Overcrowding and inhumane conditions in Turkish prisons, says TIHEK report

A recent visit by the Turkish Human Rights and Equality Institution (TİHEK) to Maltepe L-Type Prison has revealed severe overcrowding and poor living conditions, highlighting the systemic issues plaguing the country’s penal institutions, the Birgün news website reported.

The TİHEK report states that Maltepe Prison, designed for an increased capacity of 1,760 inmates, currently houses 2,188 detainees.

The overcrowding has forced some inmates to sleep on the floor, with some wards originally intended for 28 inmates now accommodating over 40. During the inspection, TİHEK officials found one ward with 43 inmates, 13 of whom were sleeping on the floor, and another with 45 inmates, including 15 sleeping on the floor.

The lack of space extends to personal storage, with many inmates unable to store their belongings in the lockers provided. The report also noted that the beds were old and worn out, further exacerbating the discomfort.

TIHEK was established in 2016 by the Turkish government to monitor human rights violations, prevent torture and mistreatment and ensure the right to equality of all members of society. However, it has been harshly criticized for failing to fulfill its mandate of investigating allegations made by prisoners.

Former TIHEK chairman Süleyman Arslan was slammed by activists for saying minors at the age of 15 were entitled to get married. The organization also sparked outrage in 2019 for targeting the LGBTQ+ community during a symposium titled “The Protection of Family.” During the symposium a speaker said homosexual relationships threatened Turkish family values and that such relationships should be banned.

According to Council of Europe reports, Turkey has the highest prison population in Europe. The findings of the TİHEK report align with these statistics, underscoring the chronic overcrowding in Turkish prisons.  The ruling Justice and Development Party (AKP) in 2022 allocated 8.7 billion lira for the construction of 36 new prisons in the next four years. The number of Turkish penal institutions will increase to 419 this year with the opening of 20 new prisons. There were 403 prisons in the country as of June 2024.

The overcrowding crisis has been a growing issue since 2005, with prison populations swelling annually. As of April 1, 2024 the number of detainees and convicts stood at 322,780, significantly exceeding the capacity of 295,702 across 403 penal institutions. This includes 45,717 detainees and 277,063 convicts, with 13,561 women and 2,912 children among them. The report stresses that despite a release recently legislated by parliament that temporarily reduced numbers, the prison population rebounded sharply, increasing by 71,679 in just seven months.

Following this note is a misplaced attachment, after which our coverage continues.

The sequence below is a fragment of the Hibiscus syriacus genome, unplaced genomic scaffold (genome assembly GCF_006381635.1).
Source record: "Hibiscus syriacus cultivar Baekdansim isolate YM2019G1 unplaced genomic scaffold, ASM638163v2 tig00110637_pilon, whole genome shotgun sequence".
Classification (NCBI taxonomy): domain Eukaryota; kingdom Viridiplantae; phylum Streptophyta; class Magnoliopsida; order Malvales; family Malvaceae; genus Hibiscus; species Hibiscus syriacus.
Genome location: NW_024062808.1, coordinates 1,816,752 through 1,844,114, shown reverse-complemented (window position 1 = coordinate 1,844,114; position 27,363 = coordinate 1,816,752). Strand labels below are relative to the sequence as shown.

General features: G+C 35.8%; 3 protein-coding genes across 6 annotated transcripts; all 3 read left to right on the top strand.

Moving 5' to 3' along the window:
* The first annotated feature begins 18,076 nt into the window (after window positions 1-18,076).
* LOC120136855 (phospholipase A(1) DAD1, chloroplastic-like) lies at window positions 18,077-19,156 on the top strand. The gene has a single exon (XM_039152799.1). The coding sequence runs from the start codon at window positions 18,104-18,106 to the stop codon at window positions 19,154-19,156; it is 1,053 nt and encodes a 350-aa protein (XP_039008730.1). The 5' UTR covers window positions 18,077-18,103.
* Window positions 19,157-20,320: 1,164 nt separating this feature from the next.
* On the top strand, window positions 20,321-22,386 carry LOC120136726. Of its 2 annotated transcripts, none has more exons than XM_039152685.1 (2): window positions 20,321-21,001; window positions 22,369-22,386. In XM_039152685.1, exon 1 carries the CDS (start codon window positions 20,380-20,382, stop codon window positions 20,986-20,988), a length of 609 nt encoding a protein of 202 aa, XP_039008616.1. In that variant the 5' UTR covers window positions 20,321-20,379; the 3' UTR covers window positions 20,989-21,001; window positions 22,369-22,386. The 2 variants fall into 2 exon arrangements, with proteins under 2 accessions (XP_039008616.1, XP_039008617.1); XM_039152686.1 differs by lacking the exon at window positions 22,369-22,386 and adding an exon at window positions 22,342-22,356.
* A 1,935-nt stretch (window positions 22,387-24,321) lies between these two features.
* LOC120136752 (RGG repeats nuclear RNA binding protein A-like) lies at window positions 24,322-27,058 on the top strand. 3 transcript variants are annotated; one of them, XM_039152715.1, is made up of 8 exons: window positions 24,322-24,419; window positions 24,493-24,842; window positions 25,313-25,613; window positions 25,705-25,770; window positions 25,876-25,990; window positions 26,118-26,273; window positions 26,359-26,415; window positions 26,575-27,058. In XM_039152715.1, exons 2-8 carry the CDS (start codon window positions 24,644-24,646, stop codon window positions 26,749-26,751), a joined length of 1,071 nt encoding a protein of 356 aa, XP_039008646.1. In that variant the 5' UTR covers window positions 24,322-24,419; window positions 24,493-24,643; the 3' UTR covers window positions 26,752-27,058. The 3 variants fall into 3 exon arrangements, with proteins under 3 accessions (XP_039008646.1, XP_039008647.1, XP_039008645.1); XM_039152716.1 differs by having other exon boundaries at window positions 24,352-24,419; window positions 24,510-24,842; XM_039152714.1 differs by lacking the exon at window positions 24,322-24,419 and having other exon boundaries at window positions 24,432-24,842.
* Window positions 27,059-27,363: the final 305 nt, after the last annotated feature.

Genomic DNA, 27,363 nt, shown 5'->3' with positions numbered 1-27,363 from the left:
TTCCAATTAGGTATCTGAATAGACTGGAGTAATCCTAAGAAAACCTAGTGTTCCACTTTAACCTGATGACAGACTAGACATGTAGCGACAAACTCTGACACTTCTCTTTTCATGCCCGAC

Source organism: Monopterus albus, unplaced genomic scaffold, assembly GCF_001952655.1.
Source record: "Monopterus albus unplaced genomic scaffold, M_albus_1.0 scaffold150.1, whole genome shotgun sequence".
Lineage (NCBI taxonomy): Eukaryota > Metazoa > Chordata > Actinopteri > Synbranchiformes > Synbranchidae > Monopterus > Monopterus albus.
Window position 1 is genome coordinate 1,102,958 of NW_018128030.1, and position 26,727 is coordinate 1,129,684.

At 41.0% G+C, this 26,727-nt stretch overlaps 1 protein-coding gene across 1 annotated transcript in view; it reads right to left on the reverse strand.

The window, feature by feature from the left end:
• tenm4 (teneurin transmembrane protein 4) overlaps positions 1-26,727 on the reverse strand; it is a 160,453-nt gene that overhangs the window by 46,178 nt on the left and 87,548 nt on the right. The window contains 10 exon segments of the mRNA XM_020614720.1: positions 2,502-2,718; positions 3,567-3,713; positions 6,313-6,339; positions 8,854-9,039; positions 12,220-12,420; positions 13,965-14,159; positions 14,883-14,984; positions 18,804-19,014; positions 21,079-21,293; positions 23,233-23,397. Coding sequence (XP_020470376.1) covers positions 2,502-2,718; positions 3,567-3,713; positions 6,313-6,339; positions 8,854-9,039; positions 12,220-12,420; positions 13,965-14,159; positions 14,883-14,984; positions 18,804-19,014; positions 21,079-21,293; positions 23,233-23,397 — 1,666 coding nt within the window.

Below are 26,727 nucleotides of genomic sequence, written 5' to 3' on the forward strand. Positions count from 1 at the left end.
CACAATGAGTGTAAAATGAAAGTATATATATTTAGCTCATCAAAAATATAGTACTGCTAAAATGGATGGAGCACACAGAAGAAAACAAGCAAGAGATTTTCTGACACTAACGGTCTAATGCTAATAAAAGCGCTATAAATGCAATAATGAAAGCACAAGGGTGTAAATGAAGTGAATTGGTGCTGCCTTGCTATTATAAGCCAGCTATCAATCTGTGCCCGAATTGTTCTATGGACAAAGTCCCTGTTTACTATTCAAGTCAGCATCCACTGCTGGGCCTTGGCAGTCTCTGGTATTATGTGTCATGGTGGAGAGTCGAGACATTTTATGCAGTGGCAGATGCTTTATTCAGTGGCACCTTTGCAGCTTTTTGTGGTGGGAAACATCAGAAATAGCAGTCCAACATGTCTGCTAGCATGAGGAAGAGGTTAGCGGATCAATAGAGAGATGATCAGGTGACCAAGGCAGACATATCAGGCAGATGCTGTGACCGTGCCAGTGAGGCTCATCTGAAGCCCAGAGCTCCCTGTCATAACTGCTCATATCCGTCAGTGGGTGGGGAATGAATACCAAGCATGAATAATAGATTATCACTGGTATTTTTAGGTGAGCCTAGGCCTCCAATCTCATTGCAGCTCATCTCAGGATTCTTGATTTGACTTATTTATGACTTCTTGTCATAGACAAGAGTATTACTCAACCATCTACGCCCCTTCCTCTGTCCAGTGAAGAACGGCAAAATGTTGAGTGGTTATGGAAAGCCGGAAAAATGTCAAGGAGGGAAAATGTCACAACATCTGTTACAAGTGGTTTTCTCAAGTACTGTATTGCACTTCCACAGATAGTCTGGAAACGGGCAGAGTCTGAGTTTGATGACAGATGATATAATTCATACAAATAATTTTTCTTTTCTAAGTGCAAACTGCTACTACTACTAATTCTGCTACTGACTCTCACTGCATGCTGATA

The report also highlighted hygiene issues, with only one washing machine available for the entire prison. This machine is reserved for children and sick inmates, forcing others to wash their clothes by hand, which has led to an outbreak of scabies that remains uncontrolled.

Complaints of mistreatment have also been documented. The Presidential Communication Center (CİMER) received 16 complaints in the past year alleging torture and ill-treatment by staff members. Despite these complaints, an internal investigation concluded that no disciplinary action was necessary.

The TİHEK report pointed out several other problems, including the lack of human rights and communication training for staff, along with no training on the prohibition of torture and ill-treatment.

Torture in custody and prisons is a systematic problem in Turkey about which local rights groups, parliamentarians and state authorities receive hundreds of complaints every year. Earlier this year, the Parliamentary Assembly of the Council of Europe (PACE) adopted a resolution that expressed concern about an increase in alleged incidents reported from Turkey in past years.

In addition, there were reports of insects in the wards and inadequate pest control. Cameras in isolation cells were capturing footage of toilets, and the fluorescent lights in these cells posed a risk to inmates seeking to harm themselves.

Furthermore, laundry being dried in corridors worsened ventilation issues in already crowded wards, and there were no designated wards for sick and disabled inmates, with inadequate bathroom facilities lacking grab bars.

According to the annual report of the Human Rights Foundation of Turkey (TİHV), instances of physical abuse, arbitrary disciplinary actions and degrading treatment at Turkish prisons, long notorious for torture and ill-treatment of inmates, have seen a significant rise, particularly since a failed coup in 2016 and a subsequent state of emergency. The report details numerous cases of physical and psychological abuse, exacerbated by overcrowding.

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